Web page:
First there was Botox
, then there was Dysport
, and now there is Xeomin
(incobotulinumtoxinA). Xeomin is the latest addition to a growing list of botulinum toxin type A injectables. The Food and Drug Administration recently approved this new botulinum product to treat severe frown lines between the eyebrows, and I'm anxiously waiting for its introduction.
Botox, Dysport and Xeomin seem to have a lot in common according to the literature I've read. In particular, Xeomin, like the other two, works by paralyzing muscles. It blocks the signals from the nerves to the muscles. As a result, the targeted muscle cannot contract. All botulinum toxins must carry a boxed warning, and Xeomin is no exception.
But the three products also seem to have some important differences. Unlike its competitors, Xeomin does not need to be refrigerated. This would seem to be an advantage when it comes to distribution, making it less costly to ship. But the cost of Xeomin is predicted to be similar to that of Botox. Another difference of note is that Xeomin has no additives. Xeomin only contains botulinum toxin type A, nothing else. This nakedness should reduce a patient's likelihood of developing antibodies to Xeomin, thus increasing the probability of its desired effects.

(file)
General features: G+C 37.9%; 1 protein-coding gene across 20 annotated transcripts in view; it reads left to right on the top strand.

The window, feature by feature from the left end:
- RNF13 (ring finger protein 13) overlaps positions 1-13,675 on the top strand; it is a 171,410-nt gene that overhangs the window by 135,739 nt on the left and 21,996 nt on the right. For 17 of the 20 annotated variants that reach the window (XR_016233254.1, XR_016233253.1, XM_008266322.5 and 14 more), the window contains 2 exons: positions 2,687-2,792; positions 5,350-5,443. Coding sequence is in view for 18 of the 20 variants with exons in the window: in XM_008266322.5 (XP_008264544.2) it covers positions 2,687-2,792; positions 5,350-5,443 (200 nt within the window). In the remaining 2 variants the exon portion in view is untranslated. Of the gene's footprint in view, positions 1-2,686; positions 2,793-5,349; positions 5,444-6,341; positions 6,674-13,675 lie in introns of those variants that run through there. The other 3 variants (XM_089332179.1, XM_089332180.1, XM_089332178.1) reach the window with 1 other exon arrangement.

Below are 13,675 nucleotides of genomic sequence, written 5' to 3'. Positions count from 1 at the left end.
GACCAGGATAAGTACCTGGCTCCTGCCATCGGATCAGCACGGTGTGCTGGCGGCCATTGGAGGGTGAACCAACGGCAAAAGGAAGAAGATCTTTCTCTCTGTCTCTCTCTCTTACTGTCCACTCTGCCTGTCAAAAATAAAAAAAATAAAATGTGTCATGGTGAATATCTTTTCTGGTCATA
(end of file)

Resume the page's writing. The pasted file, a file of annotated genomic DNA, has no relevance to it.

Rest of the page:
Xeomin is said to be more like Botox, taking about 1 week for the full effects to be realized. Once this occurs, the results last from 3 to 6 months. Dysport, Xeomin and Botox should not be used interchangeably.
Having additional choices in botulinum toxin type A products will hopefully increase the likelihood of having a product that should be effective on any patient. The topical applications are expected to debut soon. I can't wait.